Research by N. P. Warren, editor of "Ripperana, The Quarterly Journal of Ripperology" shows that the only student at the Royal Veterinary College whose name is close to Druitt is George Ailwyn Hewitt. Hewitt would have been 17 or 18 years old in 1888 and he died in 1908. Only one student who failed to follow a career beyond 1888 came from Bournemouth. His name was Joseph Ride who was 27 in 1888.
These two stories bear a great deal in common: the solitary and strange lodger whose habits slowly bring him under the suspicion of his landlord and landlady. The night-time wanderings, the unusual habits with clothing and the hatred of whores. They also share the dubious distinction of having been brought forward well after the Ripper murders stopped. Indeed, they are not the only two. Another with very similar sounding "facts" relates to a seaman from New Zealand (see Ripperana No.4, April 1993, pgs. 6-9).
Of the two stories, the Forbes Winslow story gives the initial impression of carrying a bit more weight. Unfortunately, a more careful examination doesn't bear this out. For one thing, he bases his finding on there having been more murders than are generally attributed to the Ripper. The murder reported by the woman to Callaghan to Forbes Winslow was that of Alice McKenzie which even at the time was considered a copycat (sic) murder. There is also evidence of considerable tampering with other evidence brought forward to support his story.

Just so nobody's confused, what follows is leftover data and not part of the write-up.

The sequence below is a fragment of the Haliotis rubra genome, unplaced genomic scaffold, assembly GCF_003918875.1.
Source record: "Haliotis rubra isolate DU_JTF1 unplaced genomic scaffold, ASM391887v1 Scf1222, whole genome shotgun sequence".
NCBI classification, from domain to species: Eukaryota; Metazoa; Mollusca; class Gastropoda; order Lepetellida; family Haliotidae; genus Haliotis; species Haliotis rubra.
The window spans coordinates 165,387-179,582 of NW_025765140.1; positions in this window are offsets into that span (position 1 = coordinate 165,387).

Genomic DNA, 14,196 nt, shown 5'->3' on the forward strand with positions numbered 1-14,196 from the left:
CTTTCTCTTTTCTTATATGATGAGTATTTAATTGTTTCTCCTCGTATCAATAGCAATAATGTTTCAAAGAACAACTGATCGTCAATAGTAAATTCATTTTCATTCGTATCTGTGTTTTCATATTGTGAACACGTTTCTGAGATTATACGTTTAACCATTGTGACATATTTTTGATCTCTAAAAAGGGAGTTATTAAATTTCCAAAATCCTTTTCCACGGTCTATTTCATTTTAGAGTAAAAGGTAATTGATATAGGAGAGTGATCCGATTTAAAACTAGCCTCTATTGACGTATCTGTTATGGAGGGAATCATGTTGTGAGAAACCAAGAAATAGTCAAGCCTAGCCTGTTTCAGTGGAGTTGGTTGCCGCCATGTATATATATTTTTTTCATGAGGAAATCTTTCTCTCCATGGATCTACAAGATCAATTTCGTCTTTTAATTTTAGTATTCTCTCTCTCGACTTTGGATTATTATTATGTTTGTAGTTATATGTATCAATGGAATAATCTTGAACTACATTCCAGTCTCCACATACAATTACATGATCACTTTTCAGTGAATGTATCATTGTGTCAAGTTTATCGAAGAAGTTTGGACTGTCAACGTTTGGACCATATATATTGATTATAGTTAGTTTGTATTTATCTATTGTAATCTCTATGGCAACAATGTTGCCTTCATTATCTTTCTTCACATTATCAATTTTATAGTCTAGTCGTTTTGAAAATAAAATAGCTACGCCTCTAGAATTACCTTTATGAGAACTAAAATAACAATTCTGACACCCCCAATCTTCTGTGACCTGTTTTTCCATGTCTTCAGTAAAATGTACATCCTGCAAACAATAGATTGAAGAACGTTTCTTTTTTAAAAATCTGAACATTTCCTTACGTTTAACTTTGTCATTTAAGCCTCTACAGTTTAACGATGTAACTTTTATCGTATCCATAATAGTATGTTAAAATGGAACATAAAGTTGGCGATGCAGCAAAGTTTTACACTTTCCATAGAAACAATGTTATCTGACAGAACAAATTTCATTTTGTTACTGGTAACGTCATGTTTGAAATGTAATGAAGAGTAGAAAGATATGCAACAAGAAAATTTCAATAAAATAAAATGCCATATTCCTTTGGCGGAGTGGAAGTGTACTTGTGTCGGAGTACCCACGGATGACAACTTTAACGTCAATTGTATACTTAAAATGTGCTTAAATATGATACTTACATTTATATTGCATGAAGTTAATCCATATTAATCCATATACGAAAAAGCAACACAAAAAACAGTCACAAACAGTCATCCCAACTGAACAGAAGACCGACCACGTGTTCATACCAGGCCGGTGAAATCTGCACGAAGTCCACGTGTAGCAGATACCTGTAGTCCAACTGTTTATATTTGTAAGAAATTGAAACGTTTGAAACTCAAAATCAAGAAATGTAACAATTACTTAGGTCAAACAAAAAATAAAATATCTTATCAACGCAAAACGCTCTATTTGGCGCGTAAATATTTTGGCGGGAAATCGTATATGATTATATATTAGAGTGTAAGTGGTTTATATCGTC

His work as an amateur detective is no different than that of countless others who descended on the East End during the murders. Why should we believe his success over any of the others? Forbes Winslow went on to embellish and change the story for the rest of his life.
There is little to reccomend either of these stories as a possible lead in identifying Jack the Ripper and they should be relegated to the realm of myths. But there is another lodger story which is contemporary with the murders, was reported in the newspapers of the day and, with the research done by Stewart Evans and Paul Gainey in their pursuit of the Littlechild Suspect, takes a much more important place in the story.
The story first appeared in The Globe of October 10, 1888.
DETECTIVES ON A NEW SCENT